Heide Ziegler: Perhaps the most striking feature of your writing is the importance you give to the past. In The Sot Weed Factor you are concerned with the historical past; in Lost in the Funhouse and Chimera with the mythic past. But it is the twentieth-century mind that is at work in all of your novels. In which way do you believe that the past relates to the present in your fiction?
John Barth: The Latin motto of one of the characters in the work in progress [LETTERS] – he is an industrialist borrowed from my first novel, The Floating Opera, who has expanded his pickle business into chemical fertilizers and freeze – drying – Praeteritas futuras stercorat: The past shits up the present. His PR man changed that to Praeteritas futuras fecundat: the past fertilizes the present, a proper motto for a chemical fertilizer firm, I suppose. But in LETTERS – and I think this applies to the other novels as well – any historical or mythic past that haunts, craps up fertilizes the present is an emblem of our personal past. The theme, certainly of the Perseus story, certainly of the Bellerophon story [two of the three novellas in Chimera], and most certainly of LETTERS, is the comic, tragic, or paradoxical re-enactment of the past in the present.
Bellerophon is a good example: he attempts to become a mythic hero by perfectly imitating the ‘programme’ for mythic heroes. Of course, that doesn’t work, and he finds that by perfectly imitating the model of mythic heroism, what he becomes is a perfect imitation of a mythic hero. My characters in the new novel, LETTERS, will act out, whether they know it or not, Marx’s notion that historical events and personages recur, the first time as tragedy and the second time as farce. This is also what happens to Perseus in Chimera: his attempts to re-enact his heroic past become farcical, a fiasco. It is only when he reassesses his situation (with the help of Calyxa and eventually Medusa) that he is able to elevate his re-enactment into something greater: which, if not heroic, is at least more personally successful.
HZ: That implies, then, that it is important that the hero character overcomes his past in the end, doesn’t it?
JB: Indeed, it does.
Try to imagine a chambered nautilus whose prior chambers are accessible: a creature who carries its past on its back but isn’t confined strictly to the present room of that past. He can move freely into past rooms, using what’s there to energize and inform the present.
That’s the optimistic view. I am reminded, though, of a statement by D’Arcey Thompson, the English biologist who attempted to describe organic growth and form mathematically. He points out that it is only the very lip of the shell of marine molluscs that is alive and generative; the rest of it is dead material. He also remarks that it is not the snail that shapes the shell, but the shell that shapes the snail. I think that applies in an obvious way to ourselves: our thirties are a product of what we were in our twenties and what we were in our teens. But we are not just product. Our past lives a more or less active half-life in us, let’s say, but we’re continuously reshaping and reinterpreting it, restructuring it: re-orchestrating it, if you like.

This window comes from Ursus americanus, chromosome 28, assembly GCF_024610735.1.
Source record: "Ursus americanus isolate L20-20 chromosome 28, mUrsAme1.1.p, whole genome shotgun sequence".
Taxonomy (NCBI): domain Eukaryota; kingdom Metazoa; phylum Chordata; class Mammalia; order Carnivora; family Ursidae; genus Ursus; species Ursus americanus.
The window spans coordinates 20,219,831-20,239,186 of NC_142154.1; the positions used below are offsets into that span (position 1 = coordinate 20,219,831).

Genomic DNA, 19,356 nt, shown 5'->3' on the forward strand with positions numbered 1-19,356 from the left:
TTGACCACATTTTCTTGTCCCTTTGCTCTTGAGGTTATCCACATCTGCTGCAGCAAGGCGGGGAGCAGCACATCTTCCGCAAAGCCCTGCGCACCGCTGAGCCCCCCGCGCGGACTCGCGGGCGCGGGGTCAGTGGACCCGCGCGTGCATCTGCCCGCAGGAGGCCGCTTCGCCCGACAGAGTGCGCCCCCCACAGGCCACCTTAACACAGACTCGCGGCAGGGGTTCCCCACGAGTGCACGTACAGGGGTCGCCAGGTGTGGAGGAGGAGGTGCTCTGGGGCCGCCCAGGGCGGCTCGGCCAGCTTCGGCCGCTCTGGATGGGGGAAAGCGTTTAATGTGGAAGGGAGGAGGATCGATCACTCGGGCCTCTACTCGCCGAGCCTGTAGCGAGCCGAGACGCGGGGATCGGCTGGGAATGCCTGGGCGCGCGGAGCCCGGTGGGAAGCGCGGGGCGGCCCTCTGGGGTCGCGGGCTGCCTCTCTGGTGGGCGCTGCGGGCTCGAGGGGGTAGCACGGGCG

HZ: Does this mean that we approach the past as something like a game?
JB: Oh, indeed so! Somebody in The Sot Weed Factor – Burlingame, I think – says that the past is a clay that, willy-nilly, we must sculpt. And sculpting is play as well as work.
Heide Ziegler: The most astonishing trait, to me, in your recent novel LETTERS is what I would like to call your new flirt with realism. A realism, however, which, although it refers to recognizable times and places, even to strictly autobiographical details, is, at the same time, less past-oriented than it is ‘mildly prophetic’. Does this ‘realism’, then, define a special relationship – a dialectic – between the fictional and the factual?
JOHN BARTH: It’s been a while since I wrote any fiction that has to do with the here and the now, with recognizable places, and with characters characterized in the fashion of traditional bourgeois realism. The other thing, the dialect – the contamination of the real by the fictitious and of the fictitious by the real – is one of the main lines of the plot. Do you remember, Heide, Borges’s remark that among the four characteristics of the fabulous in fiction is the contamination of reality by dream? We just have to change the terms: the contamination of reality by fiction. But Borges himself, I think, sometimes includes in that notion the contamination of exterior reality by the imagined, by fiction, and, as witness the story ‘Tlön, Uqbar, Orbis Tertius’, the reverse process, where the fictitious begins to contaminate the real. Yes: if that convention is not the backbone of the novel, it’s certainly part of the armature of the theme and of the action. But, as you have seen, the whole mode of operation of that novel is the re-orchestration of old conventions, beginning with the convention of the epistolary novel. The dialectic between the fictitious and the real is a convention that goes way back past the modernists; it’s at the heart of Don Quixote. When you said earlier that you found an element of the prophetic in the novel, I wondered what you meant.
HZ: I thought it meant that, once written, fiction can, in a sense, influence the subsequent life of its author. In this sense, couldn’t we say that the relationship between the fiction an author writes and his own life is a precarious version of ‘life following art’?
JB: Precarious but real. And while that prophetic aspect is not at the heart of the novel, it certainly spooks around the corners and margins. The theme of LETTERS is re-enactment; and re-enactment is a phenomenon at least as full of hazards and perils as of opportunities.